Posted on Saturday, August 11th, 2007
I’ve been meaning to post this recipe for about 2 years, but somehow it’s never actually happened before now. It’s become a favourite old standby, the only condiment I always have in my fridge, and the recipe I most frequently pass on to friends (usually after rifling extensively through age-old email archives – another excellent reason for sharing it on the web.)
It’s based loosely on a recipe that Simon posted to london.food a couple of years back, but has been through several cycles of, uh, “maturation” (mostly simplification) since then.
The Boring Bits
- Makes 2 medium jam jars’ worth
- Preparation time: 30-40 minutes
- Cooking time: approx. 1 1/2 hours
Posted on Monday, July 30th, 2007
I saw the idea for Mojito cupcakes a couple of months ago on Slashfood, and was intrigued immediately, but didn’t have time to bake anything back then. A friend’s birthday a few weekends back seemed like the perfect opportunity to try out the idea, so I took a look again at VeganYumYum’s original page on the subject.
There were a couple of problems with just following the recipe, though. Firstly, VeganYumYum’s page wasn’t so much a recipe as a suggested modification to a recipe – specifically one from the book Vegan Cupcakes Take Over the World, which I don’t have. In any case, trying to follow a recipe whilst also following suggested modifications is kinda tricky (as we discovered). The original recipe was also vegan. Now, I have no real problem with vegan food, but I find Soy Milk to be kinda revolting, and on the rare occasions that I like to bake, I’m a bit of a traditionalist about it. I may try the vegan cupcake thing in future, but not this time around.
So the end result was that we found a “Full fat” Vanilla cupcake recipe and set about modifying it according to the Mojito idea.
What follows is a single recipe which (eventually) worked.
Posted on Tuesday, January 24th, 2006
A quick, simple but very satisfying soup, this.
Surprisingly there are very few recipes for mushroom and stilton soups available online, and most of the ones there are seem… wrong. This one borrowed a few basic ideas from Phil Vickery’s recipe, but dispenses with the “wild mushroom” crap.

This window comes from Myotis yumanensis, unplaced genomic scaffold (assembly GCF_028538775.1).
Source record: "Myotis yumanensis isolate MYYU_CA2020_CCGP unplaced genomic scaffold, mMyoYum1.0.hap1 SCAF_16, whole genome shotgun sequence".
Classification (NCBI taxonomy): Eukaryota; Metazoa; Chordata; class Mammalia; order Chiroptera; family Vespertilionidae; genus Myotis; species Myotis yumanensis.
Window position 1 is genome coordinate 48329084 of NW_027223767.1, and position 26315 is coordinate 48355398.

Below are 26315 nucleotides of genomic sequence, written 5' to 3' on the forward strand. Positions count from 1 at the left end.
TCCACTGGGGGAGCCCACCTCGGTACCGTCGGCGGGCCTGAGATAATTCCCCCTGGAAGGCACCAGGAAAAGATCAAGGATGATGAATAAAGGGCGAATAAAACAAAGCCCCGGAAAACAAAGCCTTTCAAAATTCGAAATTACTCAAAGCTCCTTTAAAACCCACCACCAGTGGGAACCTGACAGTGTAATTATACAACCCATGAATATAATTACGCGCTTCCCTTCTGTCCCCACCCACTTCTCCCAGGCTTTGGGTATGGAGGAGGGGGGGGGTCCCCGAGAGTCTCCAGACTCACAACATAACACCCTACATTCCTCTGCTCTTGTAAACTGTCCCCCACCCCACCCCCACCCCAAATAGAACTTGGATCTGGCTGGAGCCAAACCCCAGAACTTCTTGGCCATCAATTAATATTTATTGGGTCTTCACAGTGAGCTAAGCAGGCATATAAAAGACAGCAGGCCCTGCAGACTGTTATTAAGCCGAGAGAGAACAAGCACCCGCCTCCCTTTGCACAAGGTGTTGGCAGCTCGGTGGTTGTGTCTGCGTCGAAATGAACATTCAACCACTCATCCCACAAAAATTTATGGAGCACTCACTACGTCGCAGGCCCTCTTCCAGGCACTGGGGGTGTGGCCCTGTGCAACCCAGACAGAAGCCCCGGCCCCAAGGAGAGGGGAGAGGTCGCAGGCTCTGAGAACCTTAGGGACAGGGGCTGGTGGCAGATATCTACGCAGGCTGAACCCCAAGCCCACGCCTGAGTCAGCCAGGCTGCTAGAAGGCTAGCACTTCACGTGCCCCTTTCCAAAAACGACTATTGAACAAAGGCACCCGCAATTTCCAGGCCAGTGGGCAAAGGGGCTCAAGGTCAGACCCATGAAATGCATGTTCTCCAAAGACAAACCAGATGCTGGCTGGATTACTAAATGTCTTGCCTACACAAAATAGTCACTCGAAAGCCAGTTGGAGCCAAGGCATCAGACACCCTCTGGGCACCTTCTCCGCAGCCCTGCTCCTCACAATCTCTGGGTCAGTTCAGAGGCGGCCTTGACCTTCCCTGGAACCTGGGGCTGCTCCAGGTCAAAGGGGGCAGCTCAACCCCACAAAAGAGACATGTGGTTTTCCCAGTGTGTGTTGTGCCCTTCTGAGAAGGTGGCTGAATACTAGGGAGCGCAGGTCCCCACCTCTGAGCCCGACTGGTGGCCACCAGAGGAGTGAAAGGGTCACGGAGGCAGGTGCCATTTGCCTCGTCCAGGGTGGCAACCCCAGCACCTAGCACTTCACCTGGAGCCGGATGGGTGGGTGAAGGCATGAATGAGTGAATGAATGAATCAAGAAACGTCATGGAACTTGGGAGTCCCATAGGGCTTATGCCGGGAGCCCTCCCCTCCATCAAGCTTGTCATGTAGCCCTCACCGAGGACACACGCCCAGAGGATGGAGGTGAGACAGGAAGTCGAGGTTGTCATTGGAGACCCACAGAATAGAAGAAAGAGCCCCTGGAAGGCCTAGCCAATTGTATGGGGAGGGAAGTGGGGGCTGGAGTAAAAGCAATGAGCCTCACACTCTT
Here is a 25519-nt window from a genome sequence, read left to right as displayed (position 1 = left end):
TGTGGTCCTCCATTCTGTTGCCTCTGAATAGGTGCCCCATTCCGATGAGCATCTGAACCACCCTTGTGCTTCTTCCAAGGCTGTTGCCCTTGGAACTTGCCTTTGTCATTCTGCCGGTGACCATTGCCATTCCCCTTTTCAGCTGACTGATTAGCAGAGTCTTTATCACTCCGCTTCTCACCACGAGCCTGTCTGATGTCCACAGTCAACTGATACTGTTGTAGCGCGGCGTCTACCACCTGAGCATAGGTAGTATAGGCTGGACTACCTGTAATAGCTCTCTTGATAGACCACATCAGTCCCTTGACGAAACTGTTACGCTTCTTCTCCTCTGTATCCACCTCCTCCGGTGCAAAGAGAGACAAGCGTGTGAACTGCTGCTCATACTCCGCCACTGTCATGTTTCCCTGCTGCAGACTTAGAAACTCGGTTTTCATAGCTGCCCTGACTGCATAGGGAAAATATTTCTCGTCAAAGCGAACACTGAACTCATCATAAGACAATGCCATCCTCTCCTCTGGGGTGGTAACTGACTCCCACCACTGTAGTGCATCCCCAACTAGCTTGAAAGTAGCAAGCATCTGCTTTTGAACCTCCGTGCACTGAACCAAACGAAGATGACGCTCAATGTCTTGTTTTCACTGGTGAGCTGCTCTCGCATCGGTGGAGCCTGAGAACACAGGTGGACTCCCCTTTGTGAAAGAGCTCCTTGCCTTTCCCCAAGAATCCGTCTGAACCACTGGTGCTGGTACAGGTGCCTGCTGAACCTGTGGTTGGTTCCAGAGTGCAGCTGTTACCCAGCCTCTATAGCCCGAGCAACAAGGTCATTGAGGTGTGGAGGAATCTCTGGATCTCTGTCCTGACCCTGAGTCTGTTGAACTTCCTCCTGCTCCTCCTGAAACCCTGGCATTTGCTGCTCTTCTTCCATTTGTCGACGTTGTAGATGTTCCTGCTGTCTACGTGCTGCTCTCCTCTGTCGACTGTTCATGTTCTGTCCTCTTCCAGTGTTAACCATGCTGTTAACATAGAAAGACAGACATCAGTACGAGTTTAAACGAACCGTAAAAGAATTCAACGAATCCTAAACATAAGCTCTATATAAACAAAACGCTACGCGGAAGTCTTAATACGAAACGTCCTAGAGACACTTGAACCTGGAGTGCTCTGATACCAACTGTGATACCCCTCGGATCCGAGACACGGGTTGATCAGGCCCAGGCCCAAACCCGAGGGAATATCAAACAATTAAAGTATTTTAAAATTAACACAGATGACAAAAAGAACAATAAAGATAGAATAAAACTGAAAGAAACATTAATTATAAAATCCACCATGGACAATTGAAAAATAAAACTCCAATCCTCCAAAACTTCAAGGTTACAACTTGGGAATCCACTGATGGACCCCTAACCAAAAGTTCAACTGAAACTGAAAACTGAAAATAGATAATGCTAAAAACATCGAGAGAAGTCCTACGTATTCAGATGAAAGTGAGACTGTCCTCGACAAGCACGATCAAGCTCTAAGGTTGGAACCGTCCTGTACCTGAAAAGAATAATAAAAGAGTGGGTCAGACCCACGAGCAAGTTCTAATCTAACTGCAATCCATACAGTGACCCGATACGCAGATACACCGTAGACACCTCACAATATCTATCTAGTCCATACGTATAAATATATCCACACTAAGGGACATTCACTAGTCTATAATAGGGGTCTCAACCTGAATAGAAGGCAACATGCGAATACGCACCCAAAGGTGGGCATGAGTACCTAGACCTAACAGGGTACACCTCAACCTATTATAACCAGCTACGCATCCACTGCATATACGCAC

I’ve no idea why food writers and celebrity chefs the world over will only touch a mushroom if it’s some fancy-schmancy “wild” variety. Bog standard closed-cap mushrooms aren’t highly exciting, it’s true, but they have a wonderful subtly complex flavour and, to my mind, actually work better in a soup like this where the stronger flavours of mushrooms like shitake can end up fighting with each other, and with the other principal ingredients.
Posted on Monday, October 24th, 2005
Sorry, boastful as it sounds, but it really is that good. I don’t often exclaim out loud over a meal, but this really was amazing, and I wasn’t the only one who thought so.
I can’t take all the credit – it’s based on a recipe from Nigel Slater’s Appetite, a food book (not quite a recipe book – he’s deliberately non-prescriptive about the way you cook things) which everyone everywhere should own. I just tarted it up a bit , primarily by adding meat and booze, the two essential ingredients of most meals made in my kitchen.
This is not a strictly “authentic” risotto. Italian food purists would likely have a lot to say about its deviation from the norm. But hey, as long as they sit around sulking about it that leaves a second helping for everyone else…
Posted on Tuesday, October 4th, 2005
I should point out (as well as asking you to excuse my dodgy Italian) that this isn’t actually Antonio Carluccio’s recipe for calf’s liver, but it’s something I cook from time to time which, for me, recaptures my favourite dish from long hung-over lunches with my friend Max in the Islington branch of Carluccio’s restaurant.
What’s that? Calf’s liver? Yes. Fegato is calf’s liver.
Living in California, the pervasive attitude of horror that Americans have towards offal is a source of endless amusement to me. Even more amusing is the peculiarly American euphemism “variety meats”, which leaves me with a mental image of a beefsteak in a top-hat singing vaudeville tunes.
Liver, done just right, has a fantastic melt-in-the-mouth texture and a distinctive, rich flavour which is hard to beat. It’s also full of nutrients.
Anyway, this is how I capture the London/Italian way of serving it.
Posted on Friday, May 20th, 2005
Okay, Okay, so the title is a little boastful, but whenever I cook it people fall in love with it and beg me for the recipe. So here it is; you can stop begging now.